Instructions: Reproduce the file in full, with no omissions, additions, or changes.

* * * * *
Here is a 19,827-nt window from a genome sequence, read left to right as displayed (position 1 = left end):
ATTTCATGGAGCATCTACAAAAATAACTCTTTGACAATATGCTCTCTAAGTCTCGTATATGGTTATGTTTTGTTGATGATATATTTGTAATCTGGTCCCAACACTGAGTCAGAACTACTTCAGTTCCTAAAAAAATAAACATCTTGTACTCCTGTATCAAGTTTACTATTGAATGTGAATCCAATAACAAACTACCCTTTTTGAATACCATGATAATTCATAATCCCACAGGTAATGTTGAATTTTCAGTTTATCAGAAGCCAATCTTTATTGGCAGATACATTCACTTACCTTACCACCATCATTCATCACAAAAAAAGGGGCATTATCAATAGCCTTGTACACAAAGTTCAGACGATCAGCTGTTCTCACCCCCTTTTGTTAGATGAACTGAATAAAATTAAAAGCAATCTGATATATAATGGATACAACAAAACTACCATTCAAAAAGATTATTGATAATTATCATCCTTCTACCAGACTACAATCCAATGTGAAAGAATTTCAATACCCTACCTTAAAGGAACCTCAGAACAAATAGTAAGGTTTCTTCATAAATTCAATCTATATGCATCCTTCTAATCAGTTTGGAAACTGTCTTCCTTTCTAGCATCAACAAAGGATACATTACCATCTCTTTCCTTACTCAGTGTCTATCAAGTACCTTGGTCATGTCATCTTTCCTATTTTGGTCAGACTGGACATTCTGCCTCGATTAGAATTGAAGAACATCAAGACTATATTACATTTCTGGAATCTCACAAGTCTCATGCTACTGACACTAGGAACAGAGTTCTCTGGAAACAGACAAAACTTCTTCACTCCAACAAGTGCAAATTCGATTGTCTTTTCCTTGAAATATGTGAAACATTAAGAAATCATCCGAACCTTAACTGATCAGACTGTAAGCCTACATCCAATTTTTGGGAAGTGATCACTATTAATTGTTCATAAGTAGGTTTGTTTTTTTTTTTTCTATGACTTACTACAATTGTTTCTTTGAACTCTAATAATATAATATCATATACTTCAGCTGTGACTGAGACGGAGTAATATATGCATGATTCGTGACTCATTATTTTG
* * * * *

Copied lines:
Here is a 19,827-nt window from a genome sequence, read left to right as displayed (position 1 = left end):
ATTTCATGGAGCATCTACAAAAATAACTCTTTGACAATATGCTCTCTAAGTCTCGTATATGGTTATGTTTTGTTGATGATATATTTGTAATCTGGTCCCAACACTGAGTCAGAACTACTTCAGTTCCTAAAAAAATAAACATCTTGTACTCCTGTATCAAGTTTACTATTGAATGTGAATCCAATAACAAACTACCCTTTTTGAATACCATGATAATTCATAATCCCACAGGTAATGTTGAATTTTCAGTTTATCAGAAGCCAATCTTTATTGGCAGATACATTCACTTACCTTACCACCATCATTCATCACAAAAAAAGGGGCATTATCAATAGCCTTGTACACAAAGTTCAGACGATCAGCTGTTCTCACCCCCTTTTGTTAGATGAACTGAATAAAATTAAAAGCAATCTGATATATAATGGATACAACAAAACTACCATTCAAAAAGATTATTGATAATTATCATCCTTCTACCAGACTACAATCCAATGTGAAAGAATTTCAATACCCTACCTTAAAGGAACCTCAGAACAAATAGTAAGGTTTCTTCATAAATTCAATCTATATGCATCCTTCTAATCAGTTTGGAAACTGTCTTCCTTTCTAGCATCAACAAAGGATACATTACCATCTCTTTCCTTACTCAGTGTCTATCAAGTACCTTGGTCATGTCATCTTTCCTATTTTGGTCAGACTGGACATTCTGCCTCGATTAGAATTGAAGAACATCAAGACTATATTACATTTCTGGAATCTCACAAGTCTCATGCTACTGACACTAGGAACAGAGTTCTCTGGAAACAGACAAAACTTCTTCACTCCAACAAGTGCAAATTCGATTGTCTTTTCCTTGAAATATGTGAAACATTAAGAAATCATCCGAACCTTAACTGATCAGACTGTAAGCCTACATCCAATTTTTGGGAAGTGATCACTATTAATTGTTCATAAGTAGGTTTGTTTTTTTTTTTTCTATGACTTACTACAATTGTTTCTTTGAACTCTAATAATATAATATCATATACTTCAGCTGTGACTGAGACGGAGTAATATATGCATGATTCGTGACTCATTATTTTG